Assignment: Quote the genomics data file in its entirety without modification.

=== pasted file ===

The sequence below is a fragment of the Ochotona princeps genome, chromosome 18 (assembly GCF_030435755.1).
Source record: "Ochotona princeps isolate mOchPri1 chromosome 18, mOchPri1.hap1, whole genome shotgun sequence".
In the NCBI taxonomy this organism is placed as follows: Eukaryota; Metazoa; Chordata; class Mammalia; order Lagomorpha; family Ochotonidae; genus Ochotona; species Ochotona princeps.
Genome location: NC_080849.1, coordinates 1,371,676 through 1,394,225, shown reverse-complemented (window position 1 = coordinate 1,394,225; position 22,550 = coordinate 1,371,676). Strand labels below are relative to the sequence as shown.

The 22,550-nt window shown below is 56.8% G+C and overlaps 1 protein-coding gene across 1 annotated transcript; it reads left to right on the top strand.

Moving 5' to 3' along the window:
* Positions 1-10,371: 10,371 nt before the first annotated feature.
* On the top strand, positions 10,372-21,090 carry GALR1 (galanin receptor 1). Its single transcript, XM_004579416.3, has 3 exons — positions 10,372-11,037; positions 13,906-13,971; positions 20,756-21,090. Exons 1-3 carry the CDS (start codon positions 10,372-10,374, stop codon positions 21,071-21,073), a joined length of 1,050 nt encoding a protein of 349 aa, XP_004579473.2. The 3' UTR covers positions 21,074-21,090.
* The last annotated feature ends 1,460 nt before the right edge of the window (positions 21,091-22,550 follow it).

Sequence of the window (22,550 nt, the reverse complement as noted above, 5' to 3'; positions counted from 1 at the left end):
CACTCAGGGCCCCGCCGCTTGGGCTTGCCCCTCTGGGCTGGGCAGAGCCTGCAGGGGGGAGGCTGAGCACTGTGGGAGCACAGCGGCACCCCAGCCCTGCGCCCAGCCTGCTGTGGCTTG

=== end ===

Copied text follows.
The sequence below is a fragment of the Ochotona princeps genome, chromosome 18 (assembly GCF_030435755.1).
Source record: "Ochotona princeps isolate mOchPri1 chromosome 18, mOchPri1.hap1, whole genome shotgun sequence".
In the NCBI taxonomy this organism is placed as follows: Eukaryota; Metazoa; Chordata; class Mammalia; order Lagomorpha; family Ochotonidae; genus Ochotona; species Ochotona princeps.
Genome location: NC_080849.1, coordinates 1,371,676 through 1,394,225, shown reverse-complemented (window position 1 = coordinate 1,394,225; position 22,550 = coordinate 1,371,676). Strand labels below are relative to the sequence as shown.

The 22,550-nt window shown below is 56.8% G+C and overlaps 1 protein-coding gene across 1 annotated transcript; it reads left to right on the top strand.

Moving 5' to 3' along the window:
* Positions 1-10,371: 10,371 nt before the first annotated feature.
* On the top strand, positions 10,372-21,090 carry GALR1 (galanin receptor 1). Its single transcript, XM_004579416.3, has 3 exons — positions 10,372-11,037; positions 13,906-13,971; positions 20,756-21,090. Exons 1-3 carry the CDS (start codon positions 10,372-10,374, stop codon positions 21,071-21,073), a joined length of 1,050 nt encoding a protein of 349 aa, XP_004579473.2. The 3' UTR covers positions 21,074-21,090.
* The last annotated feature ends 1,460 nt before the right edge of the window (positions 21,091-22,550 follow it).

Sequence of the window (22,550 nt, the reverse complement as noted above, 5' to 3'; positions counted from 1 at the left end):
CACTCAGGGCCCCGCCGCTTGGGCTTGCCCCTCTGGGCTGGGCAGAGCCTGCAGGGGGGAGGCTGAGCACTGTGGGAGCACAGCGGCACCCCAGCCCTGCGCCCAGCCTGCTGTGGCTTG